THROUGHOUT THE 2000 campaign, Laura Bush was asked which past first lady she would most be like. "I think I'll just be like Laura Bush," she said.
Most importantly, the Bush team wanted to assure the public that the new first lady would not be like Hillary Clinton.
She prefers cleaning out the cabinets to cleaning out the Cabinet. Hot chili, not heated debate. After daughter Jenna's appendectomy, Mrs. Bush was at her bedside, not taking on the health care system. As another symbolic gesture, she relocated the first lady's office from the West Wing (where Mrs. Clinton had moved it) to the East Wing.
Fine. Laura Bush should be a different kind of first lady, but not for the reasons she thinks. The world is a different place since the Clintons left the White House. The Bush administration faces a dispirited electorate, economic crises, a war on terrorism and now the threat of a lengthy war with Iraq. Different times call for a different kind of first lady.
But "just Laura" isn't good enough.
So far, Mrs. Bush's tenure is a big disappointment. Promises to reform education and support families have come up empty. And if she really wants us to believe that literacy is important to her, canceling a White House symposium rather than host a writer who promised anti-war poetry was shortsighted.
Perhaps Mrs. Bush wanted to avoid a repeat of Lady Bird Johnson's 1968 Women Doers luncheon, when actress Eartha Kitt accused her of focusing on gardening instead of more pressing issues, such as the Vietnam War and racism. Mrs. Bush's agenda must be comfortable for her, but to an anxious public, it's out of touch.
Some people will think it unfair to criticize the first lady's performance (though her appearance is fair game). Voters elected her husband, not her. Indeed, in 1946 a politician called the first ladyship "the only case of involuntary servitude in America," and argued that Bess Truman should be given a $10,000 salary (she wasn't).
There's no reason the first lady should be given a free pass, and no shortage of scholarship that proves that. History tells us that the first lady exerts significant influence on the president and those around him. Why then do we persist in asking whether hers is a position of power instead of insisting she be accountable for how she wields it? What does it say about the role or status of the first lady if we ask nothing of her?
Wartime is a special test of a first lady's grit. By responding to national crises with sincerity and resolve, past first ladies were able to assuage public fears and anxiety. Lou Hoover reached out to Americans via radio to encourage conservation and compassion during the Great Depression. During World War I, Edith Wilson raised sheep on the White House lawn and sold their wool to benefit the Red Cross while she personally knitted trench helmets.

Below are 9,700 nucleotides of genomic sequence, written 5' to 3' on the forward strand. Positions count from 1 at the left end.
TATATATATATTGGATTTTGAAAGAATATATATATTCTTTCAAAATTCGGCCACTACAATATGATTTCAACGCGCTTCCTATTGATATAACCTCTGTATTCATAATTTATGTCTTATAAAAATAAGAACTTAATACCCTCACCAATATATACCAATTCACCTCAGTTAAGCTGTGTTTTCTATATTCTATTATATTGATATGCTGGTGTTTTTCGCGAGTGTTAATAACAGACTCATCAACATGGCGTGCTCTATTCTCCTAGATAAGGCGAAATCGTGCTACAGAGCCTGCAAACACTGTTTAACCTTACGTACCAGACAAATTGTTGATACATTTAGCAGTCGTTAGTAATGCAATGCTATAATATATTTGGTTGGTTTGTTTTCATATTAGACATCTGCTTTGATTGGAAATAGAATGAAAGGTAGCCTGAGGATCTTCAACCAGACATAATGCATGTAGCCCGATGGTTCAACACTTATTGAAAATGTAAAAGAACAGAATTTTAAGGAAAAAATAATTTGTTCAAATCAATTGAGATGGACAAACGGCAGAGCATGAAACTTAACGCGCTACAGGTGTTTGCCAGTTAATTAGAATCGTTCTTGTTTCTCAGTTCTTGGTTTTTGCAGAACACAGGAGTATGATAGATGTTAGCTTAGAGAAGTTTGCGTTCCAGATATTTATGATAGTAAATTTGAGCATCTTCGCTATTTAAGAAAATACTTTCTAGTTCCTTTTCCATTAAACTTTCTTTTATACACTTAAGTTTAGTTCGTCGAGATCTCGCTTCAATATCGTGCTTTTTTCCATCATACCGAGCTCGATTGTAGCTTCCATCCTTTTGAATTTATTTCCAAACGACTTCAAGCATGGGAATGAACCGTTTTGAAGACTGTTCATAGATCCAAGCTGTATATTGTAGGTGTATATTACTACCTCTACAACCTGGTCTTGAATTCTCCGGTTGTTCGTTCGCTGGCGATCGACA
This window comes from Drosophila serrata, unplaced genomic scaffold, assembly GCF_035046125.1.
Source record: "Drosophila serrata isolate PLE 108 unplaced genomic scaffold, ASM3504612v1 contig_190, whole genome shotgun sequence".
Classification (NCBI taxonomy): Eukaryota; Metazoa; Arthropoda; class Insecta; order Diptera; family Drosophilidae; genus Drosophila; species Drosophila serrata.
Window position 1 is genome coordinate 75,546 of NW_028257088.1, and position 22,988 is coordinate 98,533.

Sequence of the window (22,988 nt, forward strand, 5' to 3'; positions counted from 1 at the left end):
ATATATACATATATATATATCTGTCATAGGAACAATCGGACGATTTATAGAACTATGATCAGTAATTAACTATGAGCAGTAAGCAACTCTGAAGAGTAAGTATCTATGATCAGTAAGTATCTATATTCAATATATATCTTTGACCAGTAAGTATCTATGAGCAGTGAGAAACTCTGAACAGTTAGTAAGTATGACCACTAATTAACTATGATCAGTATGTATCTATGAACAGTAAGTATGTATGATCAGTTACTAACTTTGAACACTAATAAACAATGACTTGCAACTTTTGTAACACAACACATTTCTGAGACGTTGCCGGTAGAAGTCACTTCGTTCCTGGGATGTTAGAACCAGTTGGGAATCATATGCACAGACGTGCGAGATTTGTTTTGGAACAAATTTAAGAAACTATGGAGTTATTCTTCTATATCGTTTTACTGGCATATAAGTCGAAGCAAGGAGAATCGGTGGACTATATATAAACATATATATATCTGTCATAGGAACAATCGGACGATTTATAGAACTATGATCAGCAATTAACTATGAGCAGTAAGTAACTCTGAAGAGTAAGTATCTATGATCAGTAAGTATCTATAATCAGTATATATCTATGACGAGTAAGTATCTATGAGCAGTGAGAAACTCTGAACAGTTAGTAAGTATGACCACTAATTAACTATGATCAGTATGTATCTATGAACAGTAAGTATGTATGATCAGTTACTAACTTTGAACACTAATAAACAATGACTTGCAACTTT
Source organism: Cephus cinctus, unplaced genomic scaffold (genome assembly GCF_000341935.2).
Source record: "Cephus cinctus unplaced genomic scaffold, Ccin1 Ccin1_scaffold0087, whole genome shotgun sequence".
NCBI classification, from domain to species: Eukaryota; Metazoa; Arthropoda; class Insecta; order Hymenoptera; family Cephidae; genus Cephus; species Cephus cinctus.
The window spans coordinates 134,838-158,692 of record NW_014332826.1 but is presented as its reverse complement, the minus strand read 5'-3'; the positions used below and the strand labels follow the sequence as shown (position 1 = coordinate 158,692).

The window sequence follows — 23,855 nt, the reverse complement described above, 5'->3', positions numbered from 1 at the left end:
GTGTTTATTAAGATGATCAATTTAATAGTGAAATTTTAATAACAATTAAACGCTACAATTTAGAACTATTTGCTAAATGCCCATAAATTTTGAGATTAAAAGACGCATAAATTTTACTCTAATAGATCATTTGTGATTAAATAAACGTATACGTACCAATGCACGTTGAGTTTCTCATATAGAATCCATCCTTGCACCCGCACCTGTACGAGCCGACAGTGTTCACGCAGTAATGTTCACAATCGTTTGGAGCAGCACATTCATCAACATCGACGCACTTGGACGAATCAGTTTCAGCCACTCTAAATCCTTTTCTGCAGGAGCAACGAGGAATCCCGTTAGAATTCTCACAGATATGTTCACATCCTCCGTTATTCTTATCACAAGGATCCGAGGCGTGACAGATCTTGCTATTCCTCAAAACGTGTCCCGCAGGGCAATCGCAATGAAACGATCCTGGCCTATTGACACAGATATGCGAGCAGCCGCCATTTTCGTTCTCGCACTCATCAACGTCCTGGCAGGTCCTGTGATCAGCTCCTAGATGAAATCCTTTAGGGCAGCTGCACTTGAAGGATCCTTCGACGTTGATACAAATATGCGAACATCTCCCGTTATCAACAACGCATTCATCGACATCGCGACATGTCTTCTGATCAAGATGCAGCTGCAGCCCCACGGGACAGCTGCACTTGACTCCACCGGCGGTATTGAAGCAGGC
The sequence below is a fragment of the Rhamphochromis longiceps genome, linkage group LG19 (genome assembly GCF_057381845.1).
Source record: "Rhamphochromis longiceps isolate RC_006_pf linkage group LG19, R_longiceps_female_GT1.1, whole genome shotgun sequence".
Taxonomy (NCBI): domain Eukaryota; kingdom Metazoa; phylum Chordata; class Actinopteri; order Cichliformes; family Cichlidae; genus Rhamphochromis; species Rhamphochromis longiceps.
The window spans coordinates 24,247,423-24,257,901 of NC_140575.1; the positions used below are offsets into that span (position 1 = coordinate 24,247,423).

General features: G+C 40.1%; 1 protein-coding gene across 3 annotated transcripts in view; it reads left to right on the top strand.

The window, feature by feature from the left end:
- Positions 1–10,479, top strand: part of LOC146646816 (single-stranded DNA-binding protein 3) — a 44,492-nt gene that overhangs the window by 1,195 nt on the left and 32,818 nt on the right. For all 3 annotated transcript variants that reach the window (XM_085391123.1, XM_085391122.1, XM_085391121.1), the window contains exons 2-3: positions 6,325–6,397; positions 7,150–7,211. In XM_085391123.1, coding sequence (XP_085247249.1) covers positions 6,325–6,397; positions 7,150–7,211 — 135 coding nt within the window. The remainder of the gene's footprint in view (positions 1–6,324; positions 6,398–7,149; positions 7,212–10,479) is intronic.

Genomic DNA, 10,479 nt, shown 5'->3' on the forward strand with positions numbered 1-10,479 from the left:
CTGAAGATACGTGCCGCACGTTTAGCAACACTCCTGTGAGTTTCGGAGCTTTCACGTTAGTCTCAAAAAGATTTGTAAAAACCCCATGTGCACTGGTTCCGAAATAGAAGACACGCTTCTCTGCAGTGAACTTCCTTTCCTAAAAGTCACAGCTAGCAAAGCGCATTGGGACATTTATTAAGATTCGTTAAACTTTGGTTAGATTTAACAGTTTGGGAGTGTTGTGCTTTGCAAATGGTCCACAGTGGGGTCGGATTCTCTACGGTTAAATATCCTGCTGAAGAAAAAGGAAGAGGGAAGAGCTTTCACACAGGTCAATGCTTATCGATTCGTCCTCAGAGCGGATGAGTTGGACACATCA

Throughout World War II, Eleanor Roosevelt united the home front in civil defense and traveled widely (and independently) to visit soldiers and sustain New Deal initiatives. All four of her sons went to war, and she wrote in her memoirs that she "identified with all the other women who were going through the same slow death."
After Sept. 11, Mrs. Bush was called a "comforter-in-chief," but has she really done anything to comfort us since then?
She is a no-show at the tearful partings of so many military families. She has offered no solace to the poor, the elderly or other groups who will suffer during a war. There is an aloofness to Mrs. Bush, M-' la Pat Nixon. A columnist wrote of Mrs. Nixon, "she is really a very nice woman but seems to lack a purpose."
After confronting Lady Bird Johnson, an unapologetic Eartha Kitt said of the first couple, "They are like the father and mother of our country, and we expect them to be responsible for us as a nation."
As an anxious public wonders how to endure a protracted war on terrorism, the first lady has an opportunity -- an obligation -- to respond in a meaningful way. She must be more than "just Laura."
Barbara Friedman is a doctoral candidate at the University of Missouri School of Journalism and adjunct professor of journalism at Webster University in St. Louis.